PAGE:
Last week, I was glad to have the opportunity to speak at SHARE Charlotte’s Fifth Annual Nonprofit Summit, presenting a talk on building and leading social movements. It was a culminating topic following nearly two years of exploration of how generational change is disrupting so much about how our society functions.
In 2020 I started painting rocks with mandala designs as an outlet for stress and mindfulness. Everyone in my family got a rock that year for Christmas. Two years later, I am moving on to another artistic outlet that I stumbled upon – peace poles – in an effort to slow down and be mindful. What is a peace pole you ask? The Peace Pole Project was started in Japan by Masahisa Goi, who dedicated his life to spreading the message, “May Peace Prevail on Earth.” Peace Poles symbolize the oneness of humanity and our common wish for a world at peace. The Peace Pole Project is an official project of The World Peace Sanctuary, a nonprofit sanctioned under the United Nations.
According to the Center on Wealth and Philanthropy at Boston College, we are currently experiencing the largest wealth transfer in US history. $59 trillion (yes, trillion!) will transfer to the next generation from 2007 to 2061. Charitable giving during that same period is estimated to be $20.6 trillion. With longer lifespans and a greater understanding of how sustained giving over time can positively contribute to the social good, many families want to approach their giving strategically with more multi-generational collaboration. Thus, increasingly traditions of giving, and not just money, are passed from one generation to the next.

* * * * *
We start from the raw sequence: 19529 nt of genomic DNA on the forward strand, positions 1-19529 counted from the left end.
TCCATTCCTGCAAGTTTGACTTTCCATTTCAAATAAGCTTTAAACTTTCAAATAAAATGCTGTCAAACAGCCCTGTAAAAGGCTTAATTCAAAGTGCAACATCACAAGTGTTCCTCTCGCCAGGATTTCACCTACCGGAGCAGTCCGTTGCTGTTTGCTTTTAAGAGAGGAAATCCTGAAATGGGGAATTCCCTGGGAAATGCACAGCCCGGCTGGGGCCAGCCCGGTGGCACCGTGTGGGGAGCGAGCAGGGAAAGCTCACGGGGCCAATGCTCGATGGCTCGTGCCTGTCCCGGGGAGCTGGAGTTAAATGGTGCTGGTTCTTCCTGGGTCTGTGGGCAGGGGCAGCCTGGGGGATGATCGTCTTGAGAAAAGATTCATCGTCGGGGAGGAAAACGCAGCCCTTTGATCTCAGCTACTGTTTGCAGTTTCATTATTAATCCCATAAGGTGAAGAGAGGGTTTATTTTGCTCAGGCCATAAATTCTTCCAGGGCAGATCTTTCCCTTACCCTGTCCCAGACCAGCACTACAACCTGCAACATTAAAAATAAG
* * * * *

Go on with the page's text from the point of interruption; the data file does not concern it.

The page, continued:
My dog Banjo was sick recently. It came on gradually, so the signs were subtle and, individually, seemingly not a big deal. But something just didn’t seem right. Erring on the side of caution, I called the vet (thank goodness they are open on Sunday!). Upon hearing all of Banjo’s symptoms, they suggested I immediately take him to an emergency vet hospital. As it turned out, my sweet pup had an intestinal blockage and was whisked into surgery within two hours. He then spent four days in the animal hospital before I could bring him home and needed another few weeks to get back to his former spunky self.